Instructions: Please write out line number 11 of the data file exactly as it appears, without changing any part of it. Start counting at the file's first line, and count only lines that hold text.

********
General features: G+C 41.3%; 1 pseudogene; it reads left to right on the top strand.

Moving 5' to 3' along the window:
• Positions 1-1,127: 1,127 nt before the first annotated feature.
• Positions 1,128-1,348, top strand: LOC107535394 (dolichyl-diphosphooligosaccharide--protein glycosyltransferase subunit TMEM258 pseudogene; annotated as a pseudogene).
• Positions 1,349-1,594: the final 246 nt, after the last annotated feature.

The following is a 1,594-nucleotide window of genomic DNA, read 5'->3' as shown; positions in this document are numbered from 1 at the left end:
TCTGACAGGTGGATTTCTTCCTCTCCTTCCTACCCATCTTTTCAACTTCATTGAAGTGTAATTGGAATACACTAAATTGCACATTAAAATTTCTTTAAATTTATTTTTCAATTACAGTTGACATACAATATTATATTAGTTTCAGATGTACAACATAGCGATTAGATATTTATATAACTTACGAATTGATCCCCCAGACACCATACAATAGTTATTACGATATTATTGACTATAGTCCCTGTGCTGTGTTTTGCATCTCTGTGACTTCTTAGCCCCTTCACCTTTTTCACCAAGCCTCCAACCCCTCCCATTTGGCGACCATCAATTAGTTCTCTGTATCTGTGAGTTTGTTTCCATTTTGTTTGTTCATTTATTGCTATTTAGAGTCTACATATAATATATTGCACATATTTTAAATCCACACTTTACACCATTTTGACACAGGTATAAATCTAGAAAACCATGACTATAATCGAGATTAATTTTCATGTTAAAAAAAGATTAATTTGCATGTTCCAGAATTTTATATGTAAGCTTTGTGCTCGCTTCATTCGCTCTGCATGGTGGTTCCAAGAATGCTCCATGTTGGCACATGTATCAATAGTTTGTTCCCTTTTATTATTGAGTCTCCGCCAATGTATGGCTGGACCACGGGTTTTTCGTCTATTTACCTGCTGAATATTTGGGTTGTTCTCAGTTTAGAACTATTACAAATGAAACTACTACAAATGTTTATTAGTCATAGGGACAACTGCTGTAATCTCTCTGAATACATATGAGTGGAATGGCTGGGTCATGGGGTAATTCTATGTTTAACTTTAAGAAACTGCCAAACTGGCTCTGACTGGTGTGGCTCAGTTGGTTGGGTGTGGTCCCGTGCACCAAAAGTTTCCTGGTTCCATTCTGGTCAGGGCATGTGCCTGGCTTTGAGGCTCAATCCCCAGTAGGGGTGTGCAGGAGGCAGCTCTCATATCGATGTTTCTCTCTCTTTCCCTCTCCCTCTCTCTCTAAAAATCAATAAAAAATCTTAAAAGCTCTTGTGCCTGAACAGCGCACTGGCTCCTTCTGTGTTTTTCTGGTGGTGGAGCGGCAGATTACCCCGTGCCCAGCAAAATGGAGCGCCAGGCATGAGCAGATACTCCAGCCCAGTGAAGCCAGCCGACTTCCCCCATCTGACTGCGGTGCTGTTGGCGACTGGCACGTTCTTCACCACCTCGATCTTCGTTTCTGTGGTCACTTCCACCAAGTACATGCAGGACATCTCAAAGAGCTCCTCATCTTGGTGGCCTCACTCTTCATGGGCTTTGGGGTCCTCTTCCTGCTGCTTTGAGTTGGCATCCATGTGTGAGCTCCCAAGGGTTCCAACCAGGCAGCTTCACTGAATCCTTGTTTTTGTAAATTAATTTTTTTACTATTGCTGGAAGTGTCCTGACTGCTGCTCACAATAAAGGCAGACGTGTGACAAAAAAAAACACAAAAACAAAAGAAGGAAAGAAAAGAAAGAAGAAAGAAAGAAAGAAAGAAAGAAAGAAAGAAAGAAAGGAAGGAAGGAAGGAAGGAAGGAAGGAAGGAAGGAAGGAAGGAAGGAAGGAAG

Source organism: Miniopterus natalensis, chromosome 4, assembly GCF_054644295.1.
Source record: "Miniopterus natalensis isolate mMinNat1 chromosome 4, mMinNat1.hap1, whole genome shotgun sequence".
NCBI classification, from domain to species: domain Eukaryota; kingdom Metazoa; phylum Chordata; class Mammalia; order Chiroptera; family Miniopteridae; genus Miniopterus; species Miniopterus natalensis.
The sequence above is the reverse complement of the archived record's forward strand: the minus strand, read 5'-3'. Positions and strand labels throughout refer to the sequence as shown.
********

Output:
The sequence above is the reverse complement of the archived record's forward strand: the minus strand, read 5'-3'. Positions and strand labels throughout refer to the sequence as shown.